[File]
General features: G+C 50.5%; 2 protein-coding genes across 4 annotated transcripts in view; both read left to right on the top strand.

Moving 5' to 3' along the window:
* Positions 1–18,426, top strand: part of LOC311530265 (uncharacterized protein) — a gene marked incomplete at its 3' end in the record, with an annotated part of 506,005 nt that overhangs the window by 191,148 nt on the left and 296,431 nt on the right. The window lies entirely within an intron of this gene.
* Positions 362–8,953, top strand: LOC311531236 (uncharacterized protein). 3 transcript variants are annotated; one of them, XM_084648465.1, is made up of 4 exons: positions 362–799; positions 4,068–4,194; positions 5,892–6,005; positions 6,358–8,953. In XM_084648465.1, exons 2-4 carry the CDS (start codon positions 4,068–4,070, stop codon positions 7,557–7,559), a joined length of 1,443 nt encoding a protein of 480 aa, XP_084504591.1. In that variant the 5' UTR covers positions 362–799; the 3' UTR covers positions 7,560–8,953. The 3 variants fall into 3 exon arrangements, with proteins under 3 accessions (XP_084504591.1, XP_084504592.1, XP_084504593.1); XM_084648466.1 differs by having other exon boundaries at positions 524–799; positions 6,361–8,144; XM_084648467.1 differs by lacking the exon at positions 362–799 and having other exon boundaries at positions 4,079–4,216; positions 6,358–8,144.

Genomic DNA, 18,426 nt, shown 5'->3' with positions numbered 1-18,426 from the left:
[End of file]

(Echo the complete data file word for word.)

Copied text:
General features: G+C 50.5%; 2 protein-coding genes across 4 annotated transcripts in view; both read left to right on the top strand.

Moving 5' to 3' along the window:
* Positions 1–18,426, top strand: part of LOC311530265 (uncharacterized protein) — a gene marked incomplete at its 3' end in the record, with an annotated part of 506,005 nt that overhangs the window by 191,148 nt on the left and 296,431 nt on the right. The window lies entirely within an intron of this gene.
* Positions 362–8,953, top strand: LOC311531236 (uncharacterized protein). 3 transcript variants are annotated; one of them, XM_084648465.1, is made up of 4 exons: positions 362–799; positions 4,068–4,194; positions 5,892–6,005; positions 6,358–8,953. In XM_084648465.1, exons 2-4 carry the CDS (start codon positions 4,068–4,070, stop codon positions 7,557–7,559), a joined length of 1,443 nt encoding a protein of 480 aa, XP_084504591.1. In that variant the 5' UTR covers positions 362–799; the 3' UTR covers positions 7,560–8,953. The 3 variants fall into 3 exon arrangements, with proteins under 3 accessions (XP_084504591.1, XP_084504592.1, XP_084504593.1); XM_084648466.1 differs by having other exon boundaries at positions 524–799; positions 6,361–8,144; XM_084648467.1 differs by lacking the exon at positions 362–799 and having other exon boundaries at positions 4,079–4,216; positions 6,358–8,144.

Genomic DNA, 18,426 nt, shown 5'->3' with positions numbered 1-18,426 from the left: